For farmers, broadband is a necessity, not a luxury
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Just like every other U.S. business competing in an increasingly global economy, America’s farmers and ranchers need reliable, high-speed internet service. It is no longer a luxury; it is an absolute necessity in our digital age. Robust broadband networks foster more efficient, economical and environmentally responsible agriculture operations.

Rural broadband deployment is now a priority for Congress, the administration and federal agencies. But there is still work to do to ensure rural and agricultural communities have fair and open access to the fixed and mobile broadband networks they need to prosper and succeed.

High-speed broadband networks are vital to ensure farmers and ranchers can use the latest in precision agricultural equipment. They are central to following commodity markets and communicating with customers, vendors and suppliers. Speedy internet connections mean American farmers can gain a foothold in new markets around the world while ensuring they are complying with ever-changing regulatory standards.

The nature and science and technology of farming is constantly changing. Modern farming techniques such as precision agriculture give farmers important information to maximize yields on every piece of the land they work right down to the square foot, in many cases. But precision ag requires a wireless broadband connection for data collection and analysis done on the farm and in remote data centers, too. Farmers and ranchers cannot take full advantage of such cutting-edge equipment if they do not have access to wireless broadband in the field or on the ranch. As time goes by, those connections will become ever more important in a world expected to add more than 2 billion people by 2050.

Rural communities – already under extreme economic pressure – need broadband now and will need it even more in the very near future. Broadband is essential to help rural communities access health care and government services, as well as educational and business opportunities that would otherwise be unavailable. Put simply, our rural and farming communities must be able to access high-speed internet just as easily and efficiently as suburban and urban communities. Bridging this digital divide is critical to the success of America’s farmers.

Rural broadband is to this century what rural electrification was to the last: a critical part of economic survival. Chances for economic recovery in rural America will fade unless we have broadband service throughout the nation.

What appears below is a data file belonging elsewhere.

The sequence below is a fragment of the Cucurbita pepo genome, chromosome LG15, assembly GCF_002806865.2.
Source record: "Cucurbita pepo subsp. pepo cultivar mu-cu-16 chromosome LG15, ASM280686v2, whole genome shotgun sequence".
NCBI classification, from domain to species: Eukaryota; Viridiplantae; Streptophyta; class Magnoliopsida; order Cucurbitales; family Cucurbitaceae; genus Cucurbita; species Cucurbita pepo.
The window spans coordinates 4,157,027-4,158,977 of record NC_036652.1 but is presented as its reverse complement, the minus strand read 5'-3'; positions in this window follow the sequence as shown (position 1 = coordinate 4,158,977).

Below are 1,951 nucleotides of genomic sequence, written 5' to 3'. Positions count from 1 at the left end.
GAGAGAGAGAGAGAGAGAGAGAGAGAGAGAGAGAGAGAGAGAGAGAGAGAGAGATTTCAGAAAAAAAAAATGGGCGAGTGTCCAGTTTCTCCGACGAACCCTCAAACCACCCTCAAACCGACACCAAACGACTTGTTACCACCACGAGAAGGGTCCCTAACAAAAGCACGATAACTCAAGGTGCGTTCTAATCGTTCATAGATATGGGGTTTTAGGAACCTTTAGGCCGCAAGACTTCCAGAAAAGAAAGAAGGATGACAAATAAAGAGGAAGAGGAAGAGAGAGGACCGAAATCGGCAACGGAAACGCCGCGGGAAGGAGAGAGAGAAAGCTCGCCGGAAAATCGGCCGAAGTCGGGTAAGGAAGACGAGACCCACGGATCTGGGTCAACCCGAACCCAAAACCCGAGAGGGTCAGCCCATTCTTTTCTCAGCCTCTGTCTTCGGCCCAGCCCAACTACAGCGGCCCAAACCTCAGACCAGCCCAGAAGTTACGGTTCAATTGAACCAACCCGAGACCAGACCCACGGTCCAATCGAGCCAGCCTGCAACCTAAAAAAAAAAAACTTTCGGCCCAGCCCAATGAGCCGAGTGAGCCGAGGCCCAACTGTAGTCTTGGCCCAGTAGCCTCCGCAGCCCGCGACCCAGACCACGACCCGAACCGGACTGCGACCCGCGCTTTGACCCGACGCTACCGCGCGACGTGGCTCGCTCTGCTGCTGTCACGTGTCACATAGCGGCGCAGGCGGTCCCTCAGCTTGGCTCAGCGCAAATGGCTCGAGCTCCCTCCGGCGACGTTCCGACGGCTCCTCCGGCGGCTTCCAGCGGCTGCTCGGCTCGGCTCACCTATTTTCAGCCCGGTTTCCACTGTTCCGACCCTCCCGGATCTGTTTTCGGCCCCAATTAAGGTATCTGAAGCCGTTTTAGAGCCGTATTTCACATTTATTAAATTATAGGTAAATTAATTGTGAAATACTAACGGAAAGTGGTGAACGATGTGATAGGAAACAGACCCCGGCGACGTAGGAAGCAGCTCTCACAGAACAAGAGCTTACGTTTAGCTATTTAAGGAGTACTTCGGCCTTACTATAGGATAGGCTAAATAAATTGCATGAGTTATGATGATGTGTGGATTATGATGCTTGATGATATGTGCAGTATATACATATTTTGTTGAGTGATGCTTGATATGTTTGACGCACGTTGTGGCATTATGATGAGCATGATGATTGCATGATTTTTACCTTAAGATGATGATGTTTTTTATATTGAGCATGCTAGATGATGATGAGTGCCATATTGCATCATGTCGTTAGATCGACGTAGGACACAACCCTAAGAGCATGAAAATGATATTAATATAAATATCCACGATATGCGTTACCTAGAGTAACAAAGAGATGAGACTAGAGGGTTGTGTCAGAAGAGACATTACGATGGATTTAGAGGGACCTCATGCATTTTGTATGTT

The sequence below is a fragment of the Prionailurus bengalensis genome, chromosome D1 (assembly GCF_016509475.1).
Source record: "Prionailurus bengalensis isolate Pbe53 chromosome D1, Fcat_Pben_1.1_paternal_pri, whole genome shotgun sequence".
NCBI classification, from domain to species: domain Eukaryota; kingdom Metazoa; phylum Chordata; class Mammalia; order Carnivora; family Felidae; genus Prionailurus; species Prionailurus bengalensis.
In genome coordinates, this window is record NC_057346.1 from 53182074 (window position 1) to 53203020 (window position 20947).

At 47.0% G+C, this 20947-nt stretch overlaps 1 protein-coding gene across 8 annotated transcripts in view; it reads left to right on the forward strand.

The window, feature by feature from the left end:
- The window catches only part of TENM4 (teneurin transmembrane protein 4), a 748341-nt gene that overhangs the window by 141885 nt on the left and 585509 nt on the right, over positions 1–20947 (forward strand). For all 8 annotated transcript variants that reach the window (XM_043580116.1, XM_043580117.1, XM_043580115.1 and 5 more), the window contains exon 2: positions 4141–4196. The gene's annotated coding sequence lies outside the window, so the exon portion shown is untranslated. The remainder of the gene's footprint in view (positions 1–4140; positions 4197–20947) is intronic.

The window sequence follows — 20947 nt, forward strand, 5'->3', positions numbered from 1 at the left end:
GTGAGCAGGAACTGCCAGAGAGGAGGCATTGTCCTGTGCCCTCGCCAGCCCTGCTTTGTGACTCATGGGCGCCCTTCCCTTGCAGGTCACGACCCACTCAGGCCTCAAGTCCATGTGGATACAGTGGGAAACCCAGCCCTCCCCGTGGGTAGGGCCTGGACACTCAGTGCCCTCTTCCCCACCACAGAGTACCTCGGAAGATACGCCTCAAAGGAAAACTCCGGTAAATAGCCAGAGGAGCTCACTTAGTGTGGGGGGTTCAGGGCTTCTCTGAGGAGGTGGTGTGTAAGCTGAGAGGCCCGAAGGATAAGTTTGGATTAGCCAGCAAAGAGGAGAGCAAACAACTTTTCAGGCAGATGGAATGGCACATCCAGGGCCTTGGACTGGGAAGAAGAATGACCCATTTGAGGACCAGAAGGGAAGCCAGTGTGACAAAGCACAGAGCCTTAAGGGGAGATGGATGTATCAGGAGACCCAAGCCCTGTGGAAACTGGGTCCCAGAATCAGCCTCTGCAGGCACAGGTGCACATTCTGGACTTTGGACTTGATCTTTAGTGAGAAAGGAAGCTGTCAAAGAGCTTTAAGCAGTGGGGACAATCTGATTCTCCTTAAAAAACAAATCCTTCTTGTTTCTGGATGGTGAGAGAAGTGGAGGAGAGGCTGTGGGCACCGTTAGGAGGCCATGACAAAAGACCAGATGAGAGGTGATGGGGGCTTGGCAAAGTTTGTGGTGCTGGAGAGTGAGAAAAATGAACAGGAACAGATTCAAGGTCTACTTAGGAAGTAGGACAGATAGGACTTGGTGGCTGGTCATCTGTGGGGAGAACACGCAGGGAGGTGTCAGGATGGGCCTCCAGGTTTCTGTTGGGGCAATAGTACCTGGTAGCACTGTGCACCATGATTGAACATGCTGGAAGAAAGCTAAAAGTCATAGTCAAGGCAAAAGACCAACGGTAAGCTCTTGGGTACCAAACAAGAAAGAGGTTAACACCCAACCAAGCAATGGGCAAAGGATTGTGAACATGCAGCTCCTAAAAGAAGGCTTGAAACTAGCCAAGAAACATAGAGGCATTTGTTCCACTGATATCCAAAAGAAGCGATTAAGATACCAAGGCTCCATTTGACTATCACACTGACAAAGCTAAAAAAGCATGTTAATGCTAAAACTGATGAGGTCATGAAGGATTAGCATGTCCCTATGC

Washington has begun responding to our needs. The House and Senate versions of the farm bill, for instance, include the AFBF-supported “Precision Agriculture Connectivity” provision that creates a task force to focus on the broadband connectivity and technology needs of precision agriculture. This group would bring together the Agriculture Department, the Federal Communications Commission and public and private stakeholders to address the needs of precision agriculture. It would ensure farmers and ranchers have the technology they need to maintain our food security and manage resources efficiently. They need this provision to be included in the final conference report.

Congress also appropriated $600 million to the USDA to implement an e-Connectivity Pilot Program to expand rural broadband in underserved rural and tribal areas. This program helps get infrastructure improvements into rural America in a targeted way.

The president, meanwhile, signed an executive order that expedites the approval process for companies that want to deploy broadband infrastructure in rural areas near or on federal lands.

FCC Chairman Ajit Pai is a Kansas native who understands the needs of rural Americans. He set the tone for his agency early on. One of the first votes he scheduled as chairman, just one month into his tenure, was to approve a $4.5 billion plan to make 4G LTE mobile broadband available in parts of rural America without wireless service.

Rural communities’ broadband concerns have been pushed to the back burner for years. It is clear our needs are once again a priority with the administration, Congress and federal agencies. We must continue to build on this progress, so farmers, ranchers and rural communities have the connectivity they need to run modern agricultural businesses and foster a higher quality of life in rural communities across America.

Zippy Duvall is president of the American Farm Bureau Federation.